Effects of Metformin Versus Glipizide on Cardiovascular Outcomes in Patients With Type 2 Diabetes and Coronary Artery Disease

Study Questions:

What is the differential impact of glipizide and metformin among Chinese type 2 diabetic patients with a history of coronary artery disease (CAD) on macrovascular complications and mortality in a clinical trial?

Methods:

This was a multicenter, randomized, double-blind, placebo-controlled clinical trial (SPREAD-DIMCAD). Participants were randomly assigned to receive either placebo, glipizide (30 mg daily), or metformin (1.5 g daily) for 3 years. The primary endpoints were a composite of recurrent cardiovascular events.

Results:

A total of 304 type 2 diabetic patients with CAD (mean age 63.3 years) were enrolled. At the end of study drug administration, both groups achieved a significant decrease in the level of glycosylated hemoglobin to essentially target levels (7.1% in the glipizide group and 7.0% in the metformin group). At the median follow-up of 5 years, the adjusted hazard ratio for the composite of cardiovascular events among those receiving metformin was 0.54 (95% confidence interval, 0.30-0.90; p = 0.026), compared to those receiving glipizide. While the body mass index was significantly lower in the metformin group than in the glipizide group after treatment, these values were minimally elevated to begin with at 25.1 ± 2.9 kg/m2 and 25.2 ± 3.0 kg/m2 in the glipizide and metformin groups, respectively.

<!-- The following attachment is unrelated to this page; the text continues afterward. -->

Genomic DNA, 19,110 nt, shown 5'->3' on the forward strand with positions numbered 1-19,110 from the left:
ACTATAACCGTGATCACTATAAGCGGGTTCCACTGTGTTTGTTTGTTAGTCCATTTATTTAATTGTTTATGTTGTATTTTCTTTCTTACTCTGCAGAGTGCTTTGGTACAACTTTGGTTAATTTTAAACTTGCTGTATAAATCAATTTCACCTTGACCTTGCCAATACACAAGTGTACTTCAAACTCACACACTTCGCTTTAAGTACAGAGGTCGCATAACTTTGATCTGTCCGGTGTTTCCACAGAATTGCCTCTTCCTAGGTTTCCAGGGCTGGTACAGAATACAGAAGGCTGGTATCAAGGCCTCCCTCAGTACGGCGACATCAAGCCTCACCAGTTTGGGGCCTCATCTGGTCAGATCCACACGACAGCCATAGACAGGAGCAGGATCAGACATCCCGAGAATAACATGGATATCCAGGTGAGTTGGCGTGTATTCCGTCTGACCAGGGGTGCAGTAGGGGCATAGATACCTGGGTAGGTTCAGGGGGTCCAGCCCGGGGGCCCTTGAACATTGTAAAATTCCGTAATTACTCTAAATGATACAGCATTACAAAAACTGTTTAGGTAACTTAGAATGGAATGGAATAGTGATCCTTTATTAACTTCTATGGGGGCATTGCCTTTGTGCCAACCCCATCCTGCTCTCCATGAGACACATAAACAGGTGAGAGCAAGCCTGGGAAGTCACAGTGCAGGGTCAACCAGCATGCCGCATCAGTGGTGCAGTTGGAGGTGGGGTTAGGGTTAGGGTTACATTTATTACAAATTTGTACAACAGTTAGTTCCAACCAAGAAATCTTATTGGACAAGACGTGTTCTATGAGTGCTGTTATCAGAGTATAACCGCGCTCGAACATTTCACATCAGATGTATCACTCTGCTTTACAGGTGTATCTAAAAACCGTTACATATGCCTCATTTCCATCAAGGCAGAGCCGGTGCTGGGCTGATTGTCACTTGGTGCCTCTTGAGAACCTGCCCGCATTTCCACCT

Conclusions:

Compared with glipizide, 3-year treatment with metformin substantially reduced composite cardiovascular events, even though these antidiabetic drugs were independently successful in establishing glycemic control.

Perspective:

While limited by a sample size and generalizability to other populations, the current findings of a potential benefit of metformin therapy on cardiovascular outcomes in type 2 diabetic patients lend support to contemporary practice patterns to use this as first-line therapy anyway. The implications of weight loss associated with metformin would probably only potentiate the reduction in macrovascular complications associated with metformin therapy in more obese populations.

Clinical Topics: Atherosclerotic Disease (CAD/PAD)

Keywords: Coronary Artery Disease, Follow-Up Studies, Weight Loss, Diabetes Mellitus, Type 2, Asian Continental Ancestry Group, Hemoglobin A, Glycosylated, Body Mass Index, Metformin, Blood Glucose, Cardiovascular Diseases, Obesity, Hypoglycemic Agents, Diabetes Mellitus


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